Once you know all your expenses, organize them from highest to lowest expense. When you can’t cut more expenses, call your service providers to negotiate a lower price. If you’re not good at negotiating, use services like Trimm to lower your monthly expenses.

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How to Save Money Each Month

By this point, you know the average amount of money you should have saved for retirement based on your age.

But, breaking this down into monthly goals can be challenging. Here are some rule of thumbs to follow:

Aim to contribute 10%–15% of your salary each paycheck. Review your progress each week.

Why so often? The reality is that life gets in our way and you will have many financial setbacks. Your goal isn’t to be perfect but to get back on track instead.

Reviewing your finances weekly lets you know where you stand with your retirement. This doesn’t have to be a long process either. All it takes is login in Personal Capital to view your net worth and check how much you have saved for retirement.

Turn saving into a game and aim to save more each month. It will get challenging but you’ll get creative and find more ways to save.

Top Money Saving Challenge Tips

To prepare for your financial future and not be another statistic you need to be different.

How?

By adopting new habits that’ll help you become a saving machine. Here are some ways you can save more:

Automatically Contribute Towards Retirement

If you’re working for a company, you can automatically contribute towards your 401k. If you’re not currently contributing more than 10%, make this your goal. Contribute 1% more today and automatically increase this amount a year from now.

Odds are that you’re not going to be negatively affected by contributing 1% more. Many times we spend our money on things we don’t need. Contributing more towards retirement is a great way to secure your financial future.

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Use the Right Tools to Know Where You Stand

Once you’re contributing more towards your retirement accounts, gauge your progress. Make use of finance tracking apps to help you view the big picture of your retirement.

When I’d first signed up for the app Personal Capital, I didn’t know I had a negative net worth. Despite saving thousands of dollars, my debt brought my net worth to the negative. Knowing this motivated me to save more and spend less.

Now, I have a positive net worth. But, it was because I was able to view the big picture using the app. Find out what your net worth is using a finance tracking app and you may surprise yourself.

Bring in Experts to View Your Blind Spots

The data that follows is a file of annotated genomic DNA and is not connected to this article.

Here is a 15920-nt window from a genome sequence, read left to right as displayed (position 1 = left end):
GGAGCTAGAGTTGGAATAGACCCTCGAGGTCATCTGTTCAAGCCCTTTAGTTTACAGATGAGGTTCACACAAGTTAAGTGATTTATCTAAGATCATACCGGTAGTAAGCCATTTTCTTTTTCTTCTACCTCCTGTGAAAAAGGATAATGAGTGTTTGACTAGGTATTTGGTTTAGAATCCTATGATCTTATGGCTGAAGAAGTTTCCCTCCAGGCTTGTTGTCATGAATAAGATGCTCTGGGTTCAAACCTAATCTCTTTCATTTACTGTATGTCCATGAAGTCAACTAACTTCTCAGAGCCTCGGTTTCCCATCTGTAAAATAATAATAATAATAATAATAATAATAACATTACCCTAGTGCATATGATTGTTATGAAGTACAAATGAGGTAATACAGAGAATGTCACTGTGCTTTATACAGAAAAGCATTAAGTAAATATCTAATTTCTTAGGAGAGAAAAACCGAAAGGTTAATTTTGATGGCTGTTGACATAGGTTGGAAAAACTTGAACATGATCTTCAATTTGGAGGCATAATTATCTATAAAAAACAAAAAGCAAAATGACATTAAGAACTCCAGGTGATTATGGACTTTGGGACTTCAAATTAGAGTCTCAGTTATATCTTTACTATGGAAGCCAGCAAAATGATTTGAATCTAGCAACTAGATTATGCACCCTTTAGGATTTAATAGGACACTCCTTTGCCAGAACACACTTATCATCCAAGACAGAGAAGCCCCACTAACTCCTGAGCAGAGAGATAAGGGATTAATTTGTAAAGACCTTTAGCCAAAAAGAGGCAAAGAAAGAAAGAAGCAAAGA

If you have too little or too much money saved, you should consider hiring financial experts.

Why?

You may need someone to hold you accountable to help you reach your financial goals. Or, you may need help managing your money as effective as possible.

Regardless of the reason, getting help may help improve your financial situation.

Before you hire an expert, find out which areas you need help the most. For example, if you’re constantly overspending, find a debt counselor. If you’re struggling with choosing the best investment options, hire a financial advisor.

Speed up Your Retirement Contribution

After learning how to manage your money well, the next best thing is to earn a higher income.

You’re capped at how much you can save but not much you can earn. Even if your employer isn’t giving you a promotion, you can still take charge of your financial future. How?

By starting a side-business.

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This will be something you’d work on after you’ve finished your day job. Once you start earning income from your side-business, you’ll be financially better off.

The best part is the more work you put into your side-business,[1] the more potential it has to earn more money.

So start a side-business in an area you’re familiar with. For example, if you enjoy writing, do freelance writing for small e-commerce businesses.

Once you’re earning a higher income, you can contribute more towards your retirement. Don’t wait for the right opportunity to secure your financial future, create one.

Reach Financial Freedom with Confidence

What if you were able to retire tomorrow with no problem, all because you’d have enough money saved up and little to no debt left to pay off? How would you feel?

My guess is that you’d feel happy and relieved.

Most Americans are falling behind their retirement goals for many reasons. They’re not prepared, they carry bad money-habits and are thinking short-term.

For you to retire successfully, you need to work backward and adopt better habits. Contribute more towards your 401K and focus on growing your income.

If you do, you’ll save money and pay debt faster.

Don’t beat yourself up if you’re behind your retirement goals. Take the first step today towards a brighter financial future. Isn’t retirement worth the hard work and sacrifice to be at peace?

Featured photo credit: Huy Phan via unsplash.com